Choose the right puppy

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Choosing The Right Dog


The big day is approaching! After listening to your kids beg for a puppy for years, you're finally ready to give in and buy a dog. Before you take this big step, stop to consider a few factors that should influence your choice of dog. After all, you are about to enter into a 10-15 year commitment, and you want to make sure you're prepared!


First, reconsider your impulse to begin with a puppy. Puppies are undeniably adorable and appealing, but they require lots of exercise, training, and supervision. Depending on your work schedule and the ages of your children, do you really have time to handle a rambunctious pup? Puppies demand your constant attention for most of their waking hours! Many dogs given up to animal shelters are under one year old, surrendered by people who underestimated the energy of their puppy and the time required to help him grow up right.


Many people mistakenly assume they can mold a puppy to be exactly what they're looking for in a dog. This doesn't hold true for dogs any more than it does for kids! Pups are born with innate personalities which manifest themselves as the dog grows up. By starting with an older dog, you will have some idea in advance of your dog's personality and preferences. If your main concern is to have a family dog that will be safe with your children, for example, you can search for a dog whose personality already shows those traits. Most animal shelters and rescue groups evaluate their dogs for key temperament issues and can readily assist you in finding a dog that will suit your lifestyle.


Another factor to consider in choosing a dog is breed, or lack thereof. Dog breeds are well defined and easily recognized, and indeed many people associate the work "dog" with a smart Golden Retriever or German Shepherd. In doing so, you miss out on a world of lovable animals who would be glad to devote themselves to your family! Mixed-breed dogs can be every bit as loyal, loving, and playful as pedigrees, with one distinct advantage over their purebred cousins: they tend to live longer, healthier lives. Many breeds have been so closely bred to produce champion bloodlines that certain health and temperament problems are becoming more and more common. For example, the incidence of hip dysplasia in Goldens and Shepherds is above 75%! Health problems associated with genetic inbreeding are practically unheard of in mixed breed dogs. Generally, by choosing a mixed breed, you will avoid most hereditary health problems and gain a hardy, robust companion.


If your family has nevertheless decided on a purebred puppy, the last factor to consider is where to buy your dog. The only safe place to acquire a purebred puppy is from a breeder, where you can visit and meet the parents (canine and human) of your new pup. Mother dogs pass many of their personality traits on to their puppies, so meeting and liking the mother helps ensure you'll get a puppy you can live with. Seeing firsthand the environment your pup grew up in will also help you avoid the inbreeding and ill health associated with dogs from breeding farms, or "puppy mills". If the puppies and their living space aren't clean and sanitary, find another breeder!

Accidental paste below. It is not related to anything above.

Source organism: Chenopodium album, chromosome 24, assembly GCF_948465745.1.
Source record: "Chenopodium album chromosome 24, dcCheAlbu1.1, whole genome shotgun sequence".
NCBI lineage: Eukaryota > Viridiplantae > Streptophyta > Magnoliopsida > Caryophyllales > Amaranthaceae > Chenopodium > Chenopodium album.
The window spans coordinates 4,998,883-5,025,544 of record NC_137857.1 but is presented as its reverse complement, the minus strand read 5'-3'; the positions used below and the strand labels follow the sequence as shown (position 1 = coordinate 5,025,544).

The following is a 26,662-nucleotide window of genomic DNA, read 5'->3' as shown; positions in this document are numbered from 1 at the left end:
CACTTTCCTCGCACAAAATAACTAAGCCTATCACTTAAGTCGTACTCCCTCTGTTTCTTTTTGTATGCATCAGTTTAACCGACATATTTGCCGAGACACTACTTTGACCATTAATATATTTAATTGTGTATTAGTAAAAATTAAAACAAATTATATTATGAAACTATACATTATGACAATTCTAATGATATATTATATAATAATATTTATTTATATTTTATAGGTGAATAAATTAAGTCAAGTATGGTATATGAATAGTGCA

By all means, before you go out and spend hundreds of dollars on a purebred puppy, stop by your local animal shelter to see the dogs available for adoption. In addition to a devoted, lifelong family friend, by choosing a puppy - or, better yet, an adolescent or adult dog - from a shelter, you get an even greater reward. You save a life!

by Shelley Wester

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Seven healthy Indian puppies including the one in this picture have been rescued and are looking for loving homes. Pls call the rescuer directly in the below numbers

9940152959 or 8220876215
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If Your Dog or Cat Ever Does This, Go To the Vet IMMEDIATELY!

What Exactly is “Head-Pressing”?

The term “head pressing” is actually pretty descriptive—the affected pet stands close to a wall or other hard surface (furniture, the corner, etc) and literally presses the top of her head against it. It almost always signifies significant illness.

What are the illness/diseases that can cause this behaviour?

Many diseases can have head pressing as a clinical sign, but most often we associate it with hepatic encephalopathy, a condition that occurs in pets with liver disease. The liver is meant to remove toxins from the blood stream. When it doesn’t function properly, ammonia and other toxins build up and create this neurologic syndrome of head pressing.

Many breeds are predisposed to liver shunts, a condition in which blood bypasses the liver. Head pressing is a common clinical sign in these pups because of the hepatic encephalopathy that occurs secondary to the liver shunt.

Other conditions that can cause head pressing are:

Hydrocephalus (water on the brain)
Tumours in the brain
Strokes or vascular accidents in the brain
Head trauma.